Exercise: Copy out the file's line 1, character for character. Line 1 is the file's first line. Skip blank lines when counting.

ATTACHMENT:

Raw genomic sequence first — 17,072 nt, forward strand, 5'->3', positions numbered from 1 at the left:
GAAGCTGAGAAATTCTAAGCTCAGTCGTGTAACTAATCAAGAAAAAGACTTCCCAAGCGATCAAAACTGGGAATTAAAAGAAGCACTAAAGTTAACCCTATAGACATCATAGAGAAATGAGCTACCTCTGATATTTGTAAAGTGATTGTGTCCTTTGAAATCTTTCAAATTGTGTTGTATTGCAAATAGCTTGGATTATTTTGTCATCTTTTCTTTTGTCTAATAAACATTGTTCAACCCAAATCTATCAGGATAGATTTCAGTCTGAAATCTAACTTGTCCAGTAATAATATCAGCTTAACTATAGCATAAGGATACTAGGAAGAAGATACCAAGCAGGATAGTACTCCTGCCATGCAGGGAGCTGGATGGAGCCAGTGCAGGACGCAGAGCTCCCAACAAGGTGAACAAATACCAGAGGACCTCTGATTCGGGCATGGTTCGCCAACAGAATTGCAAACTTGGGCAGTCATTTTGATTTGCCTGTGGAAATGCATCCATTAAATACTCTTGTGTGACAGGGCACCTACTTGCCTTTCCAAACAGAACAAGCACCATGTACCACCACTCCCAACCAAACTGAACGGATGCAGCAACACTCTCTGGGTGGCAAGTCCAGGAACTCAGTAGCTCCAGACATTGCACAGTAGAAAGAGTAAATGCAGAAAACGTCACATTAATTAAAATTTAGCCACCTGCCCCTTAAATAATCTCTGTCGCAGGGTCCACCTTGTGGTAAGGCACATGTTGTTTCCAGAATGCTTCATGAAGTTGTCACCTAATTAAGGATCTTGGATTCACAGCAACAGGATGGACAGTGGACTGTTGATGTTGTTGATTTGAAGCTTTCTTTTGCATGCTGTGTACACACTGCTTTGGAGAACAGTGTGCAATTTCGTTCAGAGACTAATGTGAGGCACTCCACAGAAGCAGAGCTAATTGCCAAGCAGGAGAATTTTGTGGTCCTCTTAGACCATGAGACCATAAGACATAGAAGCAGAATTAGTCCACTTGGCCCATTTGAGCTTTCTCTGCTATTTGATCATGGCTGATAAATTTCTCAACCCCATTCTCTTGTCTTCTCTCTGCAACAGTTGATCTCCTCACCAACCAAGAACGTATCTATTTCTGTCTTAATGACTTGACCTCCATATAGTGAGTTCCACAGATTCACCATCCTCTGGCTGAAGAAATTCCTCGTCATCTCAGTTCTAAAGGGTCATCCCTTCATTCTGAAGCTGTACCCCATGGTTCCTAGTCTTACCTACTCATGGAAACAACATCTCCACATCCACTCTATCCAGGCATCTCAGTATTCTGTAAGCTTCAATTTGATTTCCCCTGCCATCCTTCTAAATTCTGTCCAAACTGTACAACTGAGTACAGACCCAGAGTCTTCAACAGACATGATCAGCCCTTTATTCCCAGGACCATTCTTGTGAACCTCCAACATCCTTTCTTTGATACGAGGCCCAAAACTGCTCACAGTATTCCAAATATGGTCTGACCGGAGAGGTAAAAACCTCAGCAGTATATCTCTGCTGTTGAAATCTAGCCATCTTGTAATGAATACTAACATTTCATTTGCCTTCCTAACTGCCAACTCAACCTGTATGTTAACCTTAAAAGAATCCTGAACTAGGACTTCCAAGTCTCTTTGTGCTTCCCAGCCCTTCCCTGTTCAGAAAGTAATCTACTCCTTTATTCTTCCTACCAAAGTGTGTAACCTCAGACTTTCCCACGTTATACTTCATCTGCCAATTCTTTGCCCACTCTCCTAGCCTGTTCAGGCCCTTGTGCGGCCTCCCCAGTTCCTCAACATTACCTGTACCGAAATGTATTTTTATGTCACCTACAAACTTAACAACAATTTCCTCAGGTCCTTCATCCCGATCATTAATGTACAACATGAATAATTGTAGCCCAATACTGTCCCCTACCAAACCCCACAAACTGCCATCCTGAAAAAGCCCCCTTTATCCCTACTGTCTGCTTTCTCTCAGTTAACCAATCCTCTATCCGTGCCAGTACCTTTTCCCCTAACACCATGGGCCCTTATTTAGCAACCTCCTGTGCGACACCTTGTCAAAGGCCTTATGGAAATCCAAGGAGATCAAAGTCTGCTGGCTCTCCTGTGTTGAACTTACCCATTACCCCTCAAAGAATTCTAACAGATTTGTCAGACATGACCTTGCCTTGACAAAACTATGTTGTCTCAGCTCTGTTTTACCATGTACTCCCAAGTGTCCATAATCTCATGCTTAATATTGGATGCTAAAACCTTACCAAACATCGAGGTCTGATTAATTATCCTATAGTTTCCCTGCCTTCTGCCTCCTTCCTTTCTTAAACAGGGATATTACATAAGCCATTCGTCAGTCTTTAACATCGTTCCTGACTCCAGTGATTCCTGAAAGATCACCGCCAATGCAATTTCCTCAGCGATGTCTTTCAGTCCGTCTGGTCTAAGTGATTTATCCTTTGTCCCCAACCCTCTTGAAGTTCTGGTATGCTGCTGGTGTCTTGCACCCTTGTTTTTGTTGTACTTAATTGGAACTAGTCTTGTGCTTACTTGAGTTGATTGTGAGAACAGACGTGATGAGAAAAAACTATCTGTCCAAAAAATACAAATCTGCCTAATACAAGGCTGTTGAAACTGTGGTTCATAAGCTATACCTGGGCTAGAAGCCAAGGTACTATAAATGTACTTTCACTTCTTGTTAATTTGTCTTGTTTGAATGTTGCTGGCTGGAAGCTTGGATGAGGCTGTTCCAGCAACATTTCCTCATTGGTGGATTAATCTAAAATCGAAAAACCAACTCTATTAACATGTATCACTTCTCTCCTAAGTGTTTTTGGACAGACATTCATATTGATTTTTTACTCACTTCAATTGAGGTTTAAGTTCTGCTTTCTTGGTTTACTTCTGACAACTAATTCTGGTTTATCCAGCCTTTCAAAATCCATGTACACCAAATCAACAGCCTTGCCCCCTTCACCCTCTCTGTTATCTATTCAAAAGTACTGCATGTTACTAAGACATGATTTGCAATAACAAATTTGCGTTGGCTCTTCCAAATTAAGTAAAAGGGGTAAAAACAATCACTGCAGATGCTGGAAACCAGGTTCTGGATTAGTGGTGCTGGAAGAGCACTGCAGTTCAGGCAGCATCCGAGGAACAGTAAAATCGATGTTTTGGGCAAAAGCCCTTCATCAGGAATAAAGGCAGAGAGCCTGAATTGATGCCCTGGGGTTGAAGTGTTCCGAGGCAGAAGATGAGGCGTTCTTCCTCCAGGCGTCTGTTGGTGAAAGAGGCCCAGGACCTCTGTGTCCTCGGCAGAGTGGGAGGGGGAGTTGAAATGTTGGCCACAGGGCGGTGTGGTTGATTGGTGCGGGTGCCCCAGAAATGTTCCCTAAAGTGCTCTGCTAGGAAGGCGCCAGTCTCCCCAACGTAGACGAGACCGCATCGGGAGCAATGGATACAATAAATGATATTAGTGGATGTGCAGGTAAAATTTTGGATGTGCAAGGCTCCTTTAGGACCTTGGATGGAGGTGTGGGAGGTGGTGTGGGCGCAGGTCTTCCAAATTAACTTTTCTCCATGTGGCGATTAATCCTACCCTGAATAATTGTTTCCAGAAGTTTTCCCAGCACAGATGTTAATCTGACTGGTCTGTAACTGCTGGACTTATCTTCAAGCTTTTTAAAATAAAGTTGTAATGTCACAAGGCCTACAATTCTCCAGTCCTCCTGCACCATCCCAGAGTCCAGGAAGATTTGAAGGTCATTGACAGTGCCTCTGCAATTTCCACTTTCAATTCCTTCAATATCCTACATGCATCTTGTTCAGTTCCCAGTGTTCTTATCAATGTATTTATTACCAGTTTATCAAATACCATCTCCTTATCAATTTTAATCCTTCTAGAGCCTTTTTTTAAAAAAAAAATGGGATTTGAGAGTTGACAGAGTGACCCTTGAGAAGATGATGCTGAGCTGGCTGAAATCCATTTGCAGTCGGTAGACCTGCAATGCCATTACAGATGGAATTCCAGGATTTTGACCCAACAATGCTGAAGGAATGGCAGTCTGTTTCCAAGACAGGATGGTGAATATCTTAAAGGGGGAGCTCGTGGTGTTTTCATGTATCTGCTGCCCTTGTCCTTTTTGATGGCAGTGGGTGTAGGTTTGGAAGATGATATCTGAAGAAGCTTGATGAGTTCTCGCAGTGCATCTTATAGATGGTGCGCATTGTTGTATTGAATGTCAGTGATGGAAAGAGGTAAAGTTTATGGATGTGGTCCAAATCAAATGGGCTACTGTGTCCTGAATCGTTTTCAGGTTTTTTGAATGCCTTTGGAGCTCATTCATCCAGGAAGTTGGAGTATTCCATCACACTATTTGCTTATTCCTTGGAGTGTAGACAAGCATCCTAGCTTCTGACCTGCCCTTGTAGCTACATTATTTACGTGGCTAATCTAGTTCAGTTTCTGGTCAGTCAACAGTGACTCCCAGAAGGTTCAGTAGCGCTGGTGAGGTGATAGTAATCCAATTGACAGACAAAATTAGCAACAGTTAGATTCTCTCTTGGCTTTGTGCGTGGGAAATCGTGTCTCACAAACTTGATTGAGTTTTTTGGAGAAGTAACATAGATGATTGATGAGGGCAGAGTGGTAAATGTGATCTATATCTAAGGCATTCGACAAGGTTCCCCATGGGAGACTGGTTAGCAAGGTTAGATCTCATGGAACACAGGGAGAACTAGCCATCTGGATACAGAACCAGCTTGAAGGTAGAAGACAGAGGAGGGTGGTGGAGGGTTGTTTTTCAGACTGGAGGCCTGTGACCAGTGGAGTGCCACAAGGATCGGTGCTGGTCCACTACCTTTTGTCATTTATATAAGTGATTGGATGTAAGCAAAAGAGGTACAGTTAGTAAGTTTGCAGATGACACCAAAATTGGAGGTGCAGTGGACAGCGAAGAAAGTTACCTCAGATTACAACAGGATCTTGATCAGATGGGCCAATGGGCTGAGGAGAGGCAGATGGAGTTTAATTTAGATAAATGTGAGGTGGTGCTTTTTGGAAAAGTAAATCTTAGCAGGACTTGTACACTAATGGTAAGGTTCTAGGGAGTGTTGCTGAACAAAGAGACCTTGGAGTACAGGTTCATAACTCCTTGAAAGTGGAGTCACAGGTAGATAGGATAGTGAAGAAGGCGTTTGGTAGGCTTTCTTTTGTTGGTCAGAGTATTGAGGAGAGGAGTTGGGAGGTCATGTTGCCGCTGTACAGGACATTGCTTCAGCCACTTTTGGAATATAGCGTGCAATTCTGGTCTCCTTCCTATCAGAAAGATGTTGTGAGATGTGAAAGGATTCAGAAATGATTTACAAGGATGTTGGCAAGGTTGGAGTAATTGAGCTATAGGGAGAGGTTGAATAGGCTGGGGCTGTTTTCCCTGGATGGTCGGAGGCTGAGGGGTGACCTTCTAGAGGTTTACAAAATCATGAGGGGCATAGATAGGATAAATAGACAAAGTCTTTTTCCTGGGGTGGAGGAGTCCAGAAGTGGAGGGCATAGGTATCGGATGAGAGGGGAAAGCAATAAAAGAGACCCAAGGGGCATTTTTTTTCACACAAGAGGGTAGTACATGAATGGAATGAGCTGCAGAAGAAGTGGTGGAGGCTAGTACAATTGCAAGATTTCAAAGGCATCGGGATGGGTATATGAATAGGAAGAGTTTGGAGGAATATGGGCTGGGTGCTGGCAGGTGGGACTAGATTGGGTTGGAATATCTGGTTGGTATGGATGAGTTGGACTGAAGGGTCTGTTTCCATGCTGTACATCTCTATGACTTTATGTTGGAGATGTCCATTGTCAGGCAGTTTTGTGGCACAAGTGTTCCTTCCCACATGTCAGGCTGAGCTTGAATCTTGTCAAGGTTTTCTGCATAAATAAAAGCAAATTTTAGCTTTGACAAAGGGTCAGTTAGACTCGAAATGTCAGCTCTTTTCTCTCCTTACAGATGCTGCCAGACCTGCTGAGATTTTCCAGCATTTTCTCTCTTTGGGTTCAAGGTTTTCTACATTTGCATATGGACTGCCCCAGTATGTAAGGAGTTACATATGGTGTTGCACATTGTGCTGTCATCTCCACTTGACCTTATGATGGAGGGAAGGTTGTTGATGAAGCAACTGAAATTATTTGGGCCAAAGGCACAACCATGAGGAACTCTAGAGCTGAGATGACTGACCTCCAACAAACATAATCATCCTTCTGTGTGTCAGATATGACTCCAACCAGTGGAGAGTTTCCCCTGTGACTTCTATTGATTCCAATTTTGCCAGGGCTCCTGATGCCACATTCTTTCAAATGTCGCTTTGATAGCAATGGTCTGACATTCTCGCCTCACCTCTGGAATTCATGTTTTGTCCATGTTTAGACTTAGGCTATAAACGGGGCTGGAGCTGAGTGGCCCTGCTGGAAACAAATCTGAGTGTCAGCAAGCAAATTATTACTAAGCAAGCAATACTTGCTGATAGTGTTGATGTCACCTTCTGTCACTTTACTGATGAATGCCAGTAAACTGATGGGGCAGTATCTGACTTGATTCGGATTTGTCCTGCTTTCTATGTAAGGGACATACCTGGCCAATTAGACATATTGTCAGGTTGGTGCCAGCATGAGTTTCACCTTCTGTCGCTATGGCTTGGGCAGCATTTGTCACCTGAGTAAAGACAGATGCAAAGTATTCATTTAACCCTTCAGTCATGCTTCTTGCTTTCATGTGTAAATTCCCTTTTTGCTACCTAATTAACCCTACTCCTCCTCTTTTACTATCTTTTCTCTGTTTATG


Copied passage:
Raw genomic sequence first — 17,072 nt, forward strand, 5'->3', positions numbered from 1 at the left: